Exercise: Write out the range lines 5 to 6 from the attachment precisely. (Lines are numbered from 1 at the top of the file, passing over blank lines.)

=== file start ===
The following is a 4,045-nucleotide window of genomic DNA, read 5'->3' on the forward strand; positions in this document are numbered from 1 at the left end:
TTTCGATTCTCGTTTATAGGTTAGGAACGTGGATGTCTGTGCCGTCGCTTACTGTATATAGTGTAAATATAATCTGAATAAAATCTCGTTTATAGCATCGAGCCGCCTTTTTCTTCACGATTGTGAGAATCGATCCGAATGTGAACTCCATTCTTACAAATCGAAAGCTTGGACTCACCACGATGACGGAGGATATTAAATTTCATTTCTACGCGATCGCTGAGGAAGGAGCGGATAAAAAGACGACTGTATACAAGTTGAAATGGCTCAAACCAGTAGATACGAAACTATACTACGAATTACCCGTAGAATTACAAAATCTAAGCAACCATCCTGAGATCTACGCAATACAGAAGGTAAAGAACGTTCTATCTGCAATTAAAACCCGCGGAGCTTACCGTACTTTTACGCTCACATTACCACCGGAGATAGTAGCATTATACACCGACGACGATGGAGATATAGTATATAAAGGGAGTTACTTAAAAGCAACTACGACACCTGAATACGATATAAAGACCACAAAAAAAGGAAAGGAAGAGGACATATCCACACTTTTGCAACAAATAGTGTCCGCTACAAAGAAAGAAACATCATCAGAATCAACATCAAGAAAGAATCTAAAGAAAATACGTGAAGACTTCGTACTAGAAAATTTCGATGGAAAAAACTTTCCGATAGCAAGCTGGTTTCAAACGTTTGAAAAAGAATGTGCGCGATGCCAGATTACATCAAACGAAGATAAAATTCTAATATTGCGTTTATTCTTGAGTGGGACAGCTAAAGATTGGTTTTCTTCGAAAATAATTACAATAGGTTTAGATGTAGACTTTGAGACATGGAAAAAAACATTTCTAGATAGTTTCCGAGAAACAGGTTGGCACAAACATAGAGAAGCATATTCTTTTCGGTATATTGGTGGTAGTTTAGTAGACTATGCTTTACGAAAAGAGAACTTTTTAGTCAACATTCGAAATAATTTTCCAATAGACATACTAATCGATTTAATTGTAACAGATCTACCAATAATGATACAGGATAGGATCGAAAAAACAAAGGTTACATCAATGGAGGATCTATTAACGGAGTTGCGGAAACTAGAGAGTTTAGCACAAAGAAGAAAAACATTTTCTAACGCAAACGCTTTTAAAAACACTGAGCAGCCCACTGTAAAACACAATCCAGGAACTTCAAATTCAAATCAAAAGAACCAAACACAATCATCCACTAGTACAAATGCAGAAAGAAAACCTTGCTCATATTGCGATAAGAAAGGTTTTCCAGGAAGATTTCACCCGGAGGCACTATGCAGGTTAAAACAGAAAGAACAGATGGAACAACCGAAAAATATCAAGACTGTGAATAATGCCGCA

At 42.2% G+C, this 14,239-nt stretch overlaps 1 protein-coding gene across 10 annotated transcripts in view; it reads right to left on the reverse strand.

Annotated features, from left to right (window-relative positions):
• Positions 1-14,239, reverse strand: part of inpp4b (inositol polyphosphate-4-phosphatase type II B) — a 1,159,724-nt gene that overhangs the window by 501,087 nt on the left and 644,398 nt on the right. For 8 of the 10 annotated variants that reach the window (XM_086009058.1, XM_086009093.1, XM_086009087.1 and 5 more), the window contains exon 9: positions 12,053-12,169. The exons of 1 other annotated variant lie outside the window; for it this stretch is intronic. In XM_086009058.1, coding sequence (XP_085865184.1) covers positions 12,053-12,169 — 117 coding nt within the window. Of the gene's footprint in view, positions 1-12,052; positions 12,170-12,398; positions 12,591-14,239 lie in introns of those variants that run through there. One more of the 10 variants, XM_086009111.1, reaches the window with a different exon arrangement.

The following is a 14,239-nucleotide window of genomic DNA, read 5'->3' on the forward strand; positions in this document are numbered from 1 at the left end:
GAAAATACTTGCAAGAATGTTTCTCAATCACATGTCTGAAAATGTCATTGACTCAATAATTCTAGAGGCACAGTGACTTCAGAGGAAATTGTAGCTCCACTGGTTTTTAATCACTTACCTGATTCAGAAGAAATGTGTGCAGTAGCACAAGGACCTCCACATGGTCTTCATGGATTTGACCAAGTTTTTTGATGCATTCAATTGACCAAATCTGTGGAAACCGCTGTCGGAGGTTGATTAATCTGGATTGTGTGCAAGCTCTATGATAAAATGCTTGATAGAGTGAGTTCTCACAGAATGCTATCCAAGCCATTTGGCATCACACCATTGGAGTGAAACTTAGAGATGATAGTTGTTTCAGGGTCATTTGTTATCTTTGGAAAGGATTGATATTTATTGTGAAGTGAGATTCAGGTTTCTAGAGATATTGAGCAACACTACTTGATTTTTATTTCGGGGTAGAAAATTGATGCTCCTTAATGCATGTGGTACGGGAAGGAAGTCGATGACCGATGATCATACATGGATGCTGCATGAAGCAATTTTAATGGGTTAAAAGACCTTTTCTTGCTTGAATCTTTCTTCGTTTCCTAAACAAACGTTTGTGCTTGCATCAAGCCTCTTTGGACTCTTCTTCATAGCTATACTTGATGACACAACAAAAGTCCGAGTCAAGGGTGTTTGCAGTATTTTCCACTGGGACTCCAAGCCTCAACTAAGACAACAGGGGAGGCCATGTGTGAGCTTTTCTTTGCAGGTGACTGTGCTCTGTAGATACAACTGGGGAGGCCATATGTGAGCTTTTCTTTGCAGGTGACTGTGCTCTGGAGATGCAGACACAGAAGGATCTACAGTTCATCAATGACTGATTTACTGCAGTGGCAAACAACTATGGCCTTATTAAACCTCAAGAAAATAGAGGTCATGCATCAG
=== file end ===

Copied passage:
• Positions 1-14,239, reverse strand: part of inpp4b (inositol polyphosphate-4-phosphatase type II B) — a 1,159,724-nt gene that overhangs the window by 501,087 nt on the left and 644,398 nt on the right. For 8 of the 10 annotated variants that reach the window (XM_086009058.1, XM_086009093.1, XM_086009087.1 and 5 more), the window contains exon 9: positions 12,053-12,169. The exons of 1 other annotated variant lie outside the window; for it this stretch is intronic. In XM_086009058.1, coding sequence (XP_085865184.1) covers positions 12,053-12,169 — 117 coding nt within the window. Of the gene's footprint in view, positions 1-12,052; positions 12,170-12,398; positions 12,591-14,239 lie in introns of those variants that run through there. One more of the 10 variants, XM_086009111.1, reaches the window with a different exon arrangement.

The following is a 14,239-nucleotide window of genomic DNA, read 5'->3' on the forward strand; positions in this document are numbered from 1 at the left end: